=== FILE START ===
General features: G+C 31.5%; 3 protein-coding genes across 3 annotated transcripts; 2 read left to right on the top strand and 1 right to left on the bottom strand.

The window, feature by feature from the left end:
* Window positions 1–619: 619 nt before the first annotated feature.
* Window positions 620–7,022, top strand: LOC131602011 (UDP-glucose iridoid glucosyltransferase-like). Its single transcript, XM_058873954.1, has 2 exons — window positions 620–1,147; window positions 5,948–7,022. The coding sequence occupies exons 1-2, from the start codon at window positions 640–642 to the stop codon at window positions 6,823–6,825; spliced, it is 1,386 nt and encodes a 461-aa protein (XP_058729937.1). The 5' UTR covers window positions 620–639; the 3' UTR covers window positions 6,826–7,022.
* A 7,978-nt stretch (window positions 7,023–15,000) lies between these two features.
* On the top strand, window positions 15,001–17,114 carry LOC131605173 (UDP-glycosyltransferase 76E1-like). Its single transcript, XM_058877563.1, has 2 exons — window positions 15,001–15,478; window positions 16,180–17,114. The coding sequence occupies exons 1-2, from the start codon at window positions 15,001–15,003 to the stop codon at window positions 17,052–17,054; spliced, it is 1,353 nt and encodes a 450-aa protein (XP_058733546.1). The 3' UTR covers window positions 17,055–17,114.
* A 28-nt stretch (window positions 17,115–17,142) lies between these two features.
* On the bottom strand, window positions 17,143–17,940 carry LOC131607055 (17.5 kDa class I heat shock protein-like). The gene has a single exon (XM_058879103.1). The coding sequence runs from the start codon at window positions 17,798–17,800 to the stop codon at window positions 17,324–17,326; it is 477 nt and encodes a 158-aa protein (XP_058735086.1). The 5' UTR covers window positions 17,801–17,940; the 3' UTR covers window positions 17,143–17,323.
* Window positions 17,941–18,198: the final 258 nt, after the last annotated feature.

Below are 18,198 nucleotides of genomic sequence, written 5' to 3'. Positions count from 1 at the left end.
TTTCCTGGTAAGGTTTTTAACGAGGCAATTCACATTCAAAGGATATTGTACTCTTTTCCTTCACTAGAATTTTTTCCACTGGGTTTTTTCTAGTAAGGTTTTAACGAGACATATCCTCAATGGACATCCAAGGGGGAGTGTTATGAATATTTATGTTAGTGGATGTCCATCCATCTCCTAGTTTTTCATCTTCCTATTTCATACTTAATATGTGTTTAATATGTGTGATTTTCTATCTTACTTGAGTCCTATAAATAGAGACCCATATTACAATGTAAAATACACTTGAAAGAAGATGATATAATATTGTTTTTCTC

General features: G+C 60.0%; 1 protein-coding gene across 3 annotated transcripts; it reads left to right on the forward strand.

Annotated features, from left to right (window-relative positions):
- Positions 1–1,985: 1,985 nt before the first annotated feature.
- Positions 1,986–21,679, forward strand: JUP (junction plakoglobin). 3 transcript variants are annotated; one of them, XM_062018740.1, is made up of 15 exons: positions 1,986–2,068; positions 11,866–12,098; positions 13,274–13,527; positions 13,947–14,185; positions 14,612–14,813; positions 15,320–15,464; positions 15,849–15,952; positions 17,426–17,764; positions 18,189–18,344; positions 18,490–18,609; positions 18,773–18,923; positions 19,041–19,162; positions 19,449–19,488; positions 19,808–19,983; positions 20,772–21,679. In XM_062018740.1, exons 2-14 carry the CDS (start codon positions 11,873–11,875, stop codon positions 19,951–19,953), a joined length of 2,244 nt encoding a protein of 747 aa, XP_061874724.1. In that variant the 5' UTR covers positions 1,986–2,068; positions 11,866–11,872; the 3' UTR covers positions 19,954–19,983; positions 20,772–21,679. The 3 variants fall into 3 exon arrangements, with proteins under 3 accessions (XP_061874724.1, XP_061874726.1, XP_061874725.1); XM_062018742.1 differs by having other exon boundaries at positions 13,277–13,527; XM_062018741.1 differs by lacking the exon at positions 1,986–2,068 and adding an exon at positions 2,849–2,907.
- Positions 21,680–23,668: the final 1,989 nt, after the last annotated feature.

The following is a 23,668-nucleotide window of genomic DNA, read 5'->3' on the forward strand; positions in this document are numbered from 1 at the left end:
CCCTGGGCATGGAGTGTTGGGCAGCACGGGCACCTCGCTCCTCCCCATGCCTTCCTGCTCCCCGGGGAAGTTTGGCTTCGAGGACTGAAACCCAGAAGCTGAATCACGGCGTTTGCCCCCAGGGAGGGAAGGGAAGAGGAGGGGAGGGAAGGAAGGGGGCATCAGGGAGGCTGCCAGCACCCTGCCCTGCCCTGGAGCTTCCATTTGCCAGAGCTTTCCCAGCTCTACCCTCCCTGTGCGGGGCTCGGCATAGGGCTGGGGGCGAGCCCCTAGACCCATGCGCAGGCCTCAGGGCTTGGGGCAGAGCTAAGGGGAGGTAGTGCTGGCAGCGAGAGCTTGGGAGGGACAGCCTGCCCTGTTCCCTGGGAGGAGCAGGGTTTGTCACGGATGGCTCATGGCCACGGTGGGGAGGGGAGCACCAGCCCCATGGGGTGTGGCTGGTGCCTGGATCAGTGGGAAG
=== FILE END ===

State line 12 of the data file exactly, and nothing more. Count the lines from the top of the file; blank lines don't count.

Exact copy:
General features: G+C 60.0%; 1 protein-coding gene across 3 annotated transcripts; it reads left to right on the forward strand.